US: New Home Sales


Thu Sep 24 09:00:00 CDT 2015

Consensus Consensus Range Actual Previous Revised
New Home Sales - Level - SAAR 515K 500K to 531K 552K 507K 522K

Highlights
Because of a small sample, new home sales can be very volatile month-to-month as they are in the August report where, at 552,000, the annual rate came in far above the high-end estimate. This is the highest rate since February 2008. Adding to the momentum is a 15,000 upward revision to July.

In especially welcome news for builders, the sales strength pulled supply relative to sales even lower, to 4.7 months from 4.9 months. Still, low supply is a constraint on sales in contrast to pricing which remains favorable, at a median $292,700 for a 0.5 percent gain on the month but at a paltry year-on-year gain of only 0.3 percent. By comparison, the year-on-year sales gain is 22 percent.

Regional data show August strength for the Northeast and more importantly the South which, for new home sales, is larger than all other regions combined. Year-on-year, sales in the South are up 28 percent which leads the regions. At the rear is the West where sales growth, however, is still in the double digits at plus 11 percent.

Volatility aside, this report is impressively strong and likely marks an upturn for housing data which, like Monday's existing home sales report, had been showing limited and uneven strength.

Market Consensus Before Announcement
A small rise is expected for new home sales where the consensus is calling for a 515,000 rate in August from July's 507,000. Limited supply has been holding back sales and any additional troubles in August could be blamed on stock market losses. Recent sales may be flat but year-on-year growth is very strong, trending at 20 percent.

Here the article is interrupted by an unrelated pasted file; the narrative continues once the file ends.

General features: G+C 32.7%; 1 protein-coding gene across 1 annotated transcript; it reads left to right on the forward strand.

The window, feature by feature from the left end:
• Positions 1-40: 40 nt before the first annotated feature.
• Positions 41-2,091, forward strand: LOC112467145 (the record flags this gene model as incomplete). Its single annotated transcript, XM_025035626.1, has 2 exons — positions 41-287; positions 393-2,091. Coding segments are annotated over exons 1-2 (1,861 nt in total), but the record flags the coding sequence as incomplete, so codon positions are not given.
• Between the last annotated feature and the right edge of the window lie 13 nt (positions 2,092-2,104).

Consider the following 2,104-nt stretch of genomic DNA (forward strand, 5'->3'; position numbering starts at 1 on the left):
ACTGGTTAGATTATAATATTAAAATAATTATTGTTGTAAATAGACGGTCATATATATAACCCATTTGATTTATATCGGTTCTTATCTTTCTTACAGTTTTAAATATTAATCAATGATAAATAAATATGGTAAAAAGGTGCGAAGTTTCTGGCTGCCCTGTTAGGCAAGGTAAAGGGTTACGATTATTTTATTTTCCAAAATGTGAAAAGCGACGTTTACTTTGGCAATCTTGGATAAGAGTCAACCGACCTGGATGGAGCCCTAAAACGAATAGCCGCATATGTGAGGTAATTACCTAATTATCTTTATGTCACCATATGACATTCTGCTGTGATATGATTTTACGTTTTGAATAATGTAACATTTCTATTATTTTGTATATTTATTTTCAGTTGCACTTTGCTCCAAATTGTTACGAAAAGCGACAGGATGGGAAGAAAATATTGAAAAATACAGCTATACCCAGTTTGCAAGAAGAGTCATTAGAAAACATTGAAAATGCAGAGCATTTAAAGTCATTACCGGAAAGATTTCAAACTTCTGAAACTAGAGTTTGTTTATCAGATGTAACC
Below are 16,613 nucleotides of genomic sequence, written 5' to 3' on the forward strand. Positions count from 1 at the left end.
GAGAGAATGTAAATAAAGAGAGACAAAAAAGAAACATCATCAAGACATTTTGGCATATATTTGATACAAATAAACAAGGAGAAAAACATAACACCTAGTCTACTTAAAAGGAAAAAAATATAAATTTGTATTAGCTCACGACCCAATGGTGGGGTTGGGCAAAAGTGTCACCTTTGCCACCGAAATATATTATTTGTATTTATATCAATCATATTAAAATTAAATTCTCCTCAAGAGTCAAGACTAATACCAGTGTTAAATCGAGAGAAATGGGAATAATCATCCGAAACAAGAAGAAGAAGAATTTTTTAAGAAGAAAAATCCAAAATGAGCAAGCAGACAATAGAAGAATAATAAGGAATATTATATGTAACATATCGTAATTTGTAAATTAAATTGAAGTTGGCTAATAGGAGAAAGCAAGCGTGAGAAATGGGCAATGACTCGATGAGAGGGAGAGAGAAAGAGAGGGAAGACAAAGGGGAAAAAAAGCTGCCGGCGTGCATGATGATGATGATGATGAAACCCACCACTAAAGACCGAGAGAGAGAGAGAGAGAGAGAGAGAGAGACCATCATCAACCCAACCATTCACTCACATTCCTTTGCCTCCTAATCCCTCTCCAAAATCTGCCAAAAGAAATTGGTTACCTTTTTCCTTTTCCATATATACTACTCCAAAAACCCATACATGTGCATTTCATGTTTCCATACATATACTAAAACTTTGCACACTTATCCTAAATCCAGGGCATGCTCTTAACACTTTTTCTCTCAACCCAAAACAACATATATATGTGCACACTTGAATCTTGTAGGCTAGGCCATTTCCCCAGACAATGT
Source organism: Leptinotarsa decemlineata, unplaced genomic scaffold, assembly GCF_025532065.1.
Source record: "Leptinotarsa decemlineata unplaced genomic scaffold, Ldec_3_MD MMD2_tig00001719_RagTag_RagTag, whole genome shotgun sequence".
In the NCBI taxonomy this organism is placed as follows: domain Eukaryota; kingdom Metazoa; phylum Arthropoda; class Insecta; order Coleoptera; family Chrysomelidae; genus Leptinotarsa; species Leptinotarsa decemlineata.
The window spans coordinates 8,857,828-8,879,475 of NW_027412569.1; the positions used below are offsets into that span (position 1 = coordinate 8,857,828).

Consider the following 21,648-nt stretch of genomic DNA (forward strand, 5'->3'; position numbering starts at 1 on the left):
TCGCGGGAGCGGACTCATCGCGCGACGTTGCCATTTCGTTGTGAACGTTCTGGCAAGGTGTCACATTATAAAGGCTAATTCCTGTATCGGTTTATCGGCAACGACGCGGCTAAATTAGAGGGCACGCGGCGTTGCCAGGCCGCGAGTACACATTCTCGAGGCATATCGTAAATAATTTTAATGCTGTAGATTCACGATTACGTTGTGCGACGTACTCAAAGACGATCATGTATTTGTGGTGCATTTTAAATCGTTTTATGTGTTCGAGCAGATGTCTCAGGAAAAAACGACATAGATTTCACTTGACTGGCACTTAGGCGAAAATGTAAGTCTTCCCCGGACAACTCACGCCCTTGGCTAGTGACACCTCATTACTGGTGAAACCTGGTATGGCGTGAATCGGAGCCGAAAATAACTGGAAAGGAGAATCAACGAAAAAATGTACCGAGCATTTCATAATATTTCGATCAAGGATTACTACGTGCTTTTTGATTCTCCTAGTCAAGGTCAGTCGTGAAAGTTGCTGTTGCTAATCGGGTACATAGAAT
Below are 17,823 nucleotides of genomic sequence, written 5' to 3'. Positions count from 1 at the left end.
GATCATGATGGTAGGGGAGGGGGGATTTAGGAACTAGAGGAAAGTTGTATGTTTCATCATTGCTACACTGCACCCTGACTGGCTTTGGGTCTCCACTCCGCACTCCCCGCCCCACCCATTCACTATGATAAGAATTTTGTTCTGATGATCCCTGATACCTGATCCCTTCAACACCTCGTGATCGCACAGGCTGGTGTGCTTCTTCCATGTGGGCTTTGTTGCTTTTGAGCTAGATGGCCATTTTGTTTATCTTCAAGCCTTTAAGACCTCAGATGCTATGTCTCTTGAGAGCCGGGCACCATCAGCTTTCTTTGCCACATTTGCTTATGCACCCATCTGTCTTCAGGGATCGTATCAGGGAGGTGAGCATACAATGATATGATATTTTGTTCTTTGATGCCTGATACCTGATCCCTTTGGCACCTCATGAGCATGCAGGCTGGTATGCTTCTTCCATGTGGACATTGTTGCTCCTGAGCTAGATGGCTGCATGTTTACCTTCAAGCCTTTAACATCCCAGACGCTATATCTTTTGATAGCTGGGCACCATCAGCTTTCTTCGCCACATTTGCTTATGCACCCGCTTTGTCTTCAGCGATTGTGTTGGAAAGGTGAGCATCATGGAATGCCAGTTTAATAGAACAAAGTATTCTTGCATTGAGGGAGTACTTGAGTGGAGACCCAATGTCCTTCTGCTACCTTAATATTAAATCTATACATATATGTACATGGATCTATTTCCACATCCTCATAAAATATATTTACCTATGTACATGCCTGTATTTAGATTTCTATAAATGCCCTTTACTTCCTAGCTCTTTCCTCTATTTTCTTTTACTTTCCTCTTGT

Definition
New home sales measure the number of newly constructed homes with a committed sale during the month. The level of new home sales indicates housing market trends and, in turn, economic momentum and consumer purchases of furniture and appliances.



Description
This provides a gauge of not only the demand for housing, but the economic momentum. People have to be feeling pretty comfortable and confident in their own financial position to buy a house. Furthermore, this narrow piece of data has a powerful multiplier effect through the economy, and therefore across the markets and your investments. By tracking economic data such as new home sales, investors can gain specific investment ideas as well as broad guidance for managing a portfolio. Each time the construction of a new home begins, it translates to more construction jobs, and income which will be pumped back into the economy. Once the home is sold, it generates revenues for the home builder and the realtor. It brings a myriad of consumption opportunities for the buyer. Refrigerators, washers, dryers and furniture are just a few items new home buyers might purchase. The economic "ripple effect" can be substantial especially when you think a hundred thousand new households around the country are doing this every month. Since the economic backdrop is the most pervasive influence on financial markets, new home sales have a direct bearing on stocks, bonds and commodities. In a more specific sense, trends in the new home sales data carry valuable clues for the stocks of home builders, mortgage lenders and home furnishings companies.